I wish I needed to see this because I'm in the same position as the main character: looking at a man who is completely right for me, but unsure if it's ok to fall in love again. In that scene, the letter was her late husband's way of letting her go and telling her it was ok to open her heart to this other man. But that's not the case yet for me. Instead, I feel like I was meant to watch this to hear the very last part of the letter:

"Don't be afraid to fall in love again. Watch out for that signal when life as you know it ends."

I realized very quickly that I haven't gotten that signal. No guy that I've come across since Blake has made me feel like my life will never be the same again. When I kissed Blake for the first time, it meant something. I didn't know what that kiss was the start of, but I knew it was the start of something meaningful, powerful, life-changing. I got that signal with him, but haven't since.

I was reminded in this moment that it's ok to wait for that. It's ok to be alone and hold out for someone really special. I think I was putting too much pressure on myself to date and prove I'm "normal," which lead me to accept being treated in a way I don't deserve to be treated. I had recently asked Blake for guidance with someone, but I went ahead and ignored what I knew in my heart that I should do. This scene finally got me to realize that if the signal isn't there, then it's not worth it.

But the other, equally important side of this message is that when I do get that signal, I shouldn't be afraid. I will need to be open to it and let myself fall in love again- even if that means that I won't feel Blake's presence anymore. Because after they kiss and she says "I can't feel him anymore. He's not here," it's a scary, but ultimately good thing. It doesn't mean she stopped loving her husband, it just means she's finally ready to let go and fully embrace the rest of her life.

Sunday, April 6, 2014

"Smile" Scholarship

Because Blake loved our high school so much, his friends decided that the best way to honor his memory was to set up a scholarship for a graduating senior every year. Today Blake's mom, a couple of his friends, and I looked through the scholarship applications to pick a recipient.

The description for the scholarship reads:
"The family and friends of Blake Norvell established this $1,000 scholarship in honor of Blake’s passionate, fun-loving spirit and his infectious smile. Confidently riding around in his beat-up mini-van, Blake had the ability to make everyone around him feel welcomed and will be remembered as the “glue” that held Corona’s class of 2006 together. This scholarship will be awarded to a Corona del Sol senior student who most epitomizes the qualities that made our dear friend Blake so special—community leadership, academic acumen and a positive, outgoing personality."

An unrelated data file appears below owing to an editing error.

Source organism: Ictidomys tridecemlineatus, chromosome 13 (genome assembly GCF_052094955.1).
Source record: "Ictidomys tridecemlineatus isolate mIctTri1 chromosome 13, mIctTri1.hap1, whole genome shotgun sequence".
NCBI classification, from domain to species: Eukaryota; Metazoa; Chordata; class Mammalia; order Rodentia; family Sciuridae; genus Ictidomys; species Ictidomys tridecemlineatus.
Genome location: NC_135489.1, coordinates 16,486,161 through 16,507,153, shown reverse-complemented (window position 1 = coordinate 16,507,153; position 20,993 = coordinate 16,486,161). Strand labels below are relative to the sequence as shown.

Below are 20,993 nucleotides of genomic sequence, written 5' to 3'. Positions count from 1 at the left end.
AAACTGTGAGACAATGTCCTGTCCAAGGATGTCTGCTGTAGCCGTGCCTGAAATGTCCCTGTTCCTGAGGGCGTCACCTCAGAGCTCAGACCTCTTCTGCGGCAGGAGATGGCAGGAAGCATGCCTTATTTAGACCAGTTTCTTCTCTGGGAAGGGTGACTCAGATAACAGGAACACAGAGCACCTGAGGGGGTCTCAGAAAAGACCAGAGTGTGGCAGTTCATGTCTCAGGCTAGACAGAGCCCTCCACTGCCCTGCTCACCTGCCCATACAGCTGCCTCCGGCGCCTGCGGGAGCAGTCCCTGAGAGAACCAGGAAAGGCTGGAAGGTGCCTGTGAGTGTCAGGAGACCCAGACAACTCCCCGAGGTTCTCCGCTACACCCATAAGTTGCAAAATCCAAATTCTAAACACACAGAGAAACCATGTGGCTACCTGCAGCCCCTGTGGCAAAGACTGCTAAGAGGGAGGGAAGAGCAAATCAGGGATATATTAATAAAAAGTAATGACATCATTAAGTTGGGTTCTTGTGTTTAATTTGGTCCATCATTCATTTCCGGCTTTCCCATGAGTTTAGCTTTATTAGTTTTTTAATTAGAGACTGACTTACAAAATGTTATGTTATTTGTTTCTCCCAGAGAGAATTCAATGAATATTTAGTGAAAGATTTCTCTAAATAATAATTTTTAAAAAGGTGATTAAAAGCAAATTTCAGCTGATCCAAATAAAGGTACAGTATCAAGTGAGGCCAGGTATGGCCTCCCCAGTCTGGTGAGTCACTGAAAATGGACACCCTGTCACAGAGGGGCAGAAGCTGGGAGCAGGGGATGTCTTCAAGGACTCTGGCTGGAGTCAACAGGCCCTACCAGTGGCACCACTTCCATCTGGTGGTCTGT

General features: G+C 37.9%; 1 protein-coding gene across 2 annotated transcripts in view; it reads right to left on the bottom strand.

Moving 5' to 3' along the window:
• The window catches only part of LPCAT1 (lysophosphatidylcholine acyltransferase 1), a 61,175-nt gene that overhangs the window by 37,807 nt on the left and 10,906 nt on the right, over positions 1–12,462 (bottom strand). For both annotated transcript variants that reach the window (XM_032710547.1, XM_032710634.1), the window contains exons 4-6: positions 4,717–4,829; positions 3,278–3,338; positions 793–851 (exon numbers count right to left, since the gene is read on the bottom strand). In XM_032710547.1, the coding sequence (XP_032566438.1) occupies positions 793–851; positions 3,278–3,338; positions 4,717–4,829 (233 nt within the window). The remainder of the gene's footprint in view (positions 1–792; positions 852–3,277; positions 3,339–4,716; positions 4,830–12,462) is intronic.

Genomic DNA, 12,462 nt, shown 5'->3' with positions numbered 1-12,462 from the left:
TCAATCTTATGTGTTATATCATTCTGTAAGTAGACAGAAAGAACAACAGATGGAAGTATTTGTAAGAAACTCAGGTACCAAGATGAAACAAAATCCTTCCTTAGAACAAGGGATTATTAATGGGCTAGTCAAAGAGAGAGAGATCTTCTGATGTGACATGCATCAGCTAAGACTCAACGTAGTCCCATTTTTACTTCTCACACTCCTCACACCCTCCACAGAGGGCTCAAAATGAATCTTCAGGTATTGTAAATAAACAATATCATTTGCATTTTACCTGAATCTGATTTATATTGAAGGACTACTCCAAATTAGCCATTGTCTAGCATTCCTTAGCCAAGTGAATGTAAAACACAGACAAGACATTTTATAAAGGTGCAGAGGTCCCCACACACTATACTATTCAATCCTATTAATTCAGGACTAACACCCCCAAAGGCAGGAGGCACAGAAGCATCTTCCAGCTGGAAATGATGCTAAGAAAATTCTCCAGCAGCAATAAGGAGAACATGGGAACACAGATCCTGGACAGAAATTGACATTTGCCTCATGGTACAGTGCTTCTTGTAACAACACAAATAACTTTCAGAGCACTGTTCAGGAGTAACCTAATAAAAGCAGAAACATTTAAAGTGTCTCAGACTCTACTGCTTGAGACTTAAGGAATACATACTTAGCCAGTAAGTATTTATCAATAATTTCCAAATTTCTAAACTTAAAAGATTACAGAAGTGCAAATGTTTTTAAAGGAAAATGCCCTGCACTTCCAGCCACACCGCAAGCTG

Selecting a winner was a weird experience. As I was looking over the transcripts, lists of extracurriculars, and reading the raps they were asked to write (haha the best idea ever) I started wondering what they were thinking when they applied.

I applied to a bunch of scholarships as a graduating senior, many of them "memorial" scholarships. At the time I was grateful that a family was willing to give me money just for being me, but I never thought deeper about it than that. Aside from the brief description of their lost loved one, I never wondered who that person was, how giving that money to a student was meaningful to them, or why it was an important part of keeping their legacy alive. But today, all of this was going through my head as I was reviewing the applicants profiles.

As I was trying to picture each person's life, I was looking for words, for a feeling that felt like Blake. I wondered if the students who applied knew that I would be pouring myself into every letter, every comma, searching for the man that I miss more than anyone in the world. I was looking for a little piece of Blake within them; a small reminder of who he was and what he contributed to our high school and our lives. 

After about an hour, we picked a winner. Although I'm not sure when or how, she will receive $1,000 of the money raised in Blake's memory. Will she think about Blake when she receives it? Will she be proud that we saw a little bit of him in her? Will she be grateful to be a part of his legacy? Who knows. But what I do know is that even if she doesn't think about or realize these things, we do, and I think that's more important. Being able to give someone like Blake money to help them pursue their dreams means that he gets to continue to help others. And it means that we get to see a little piece of him again.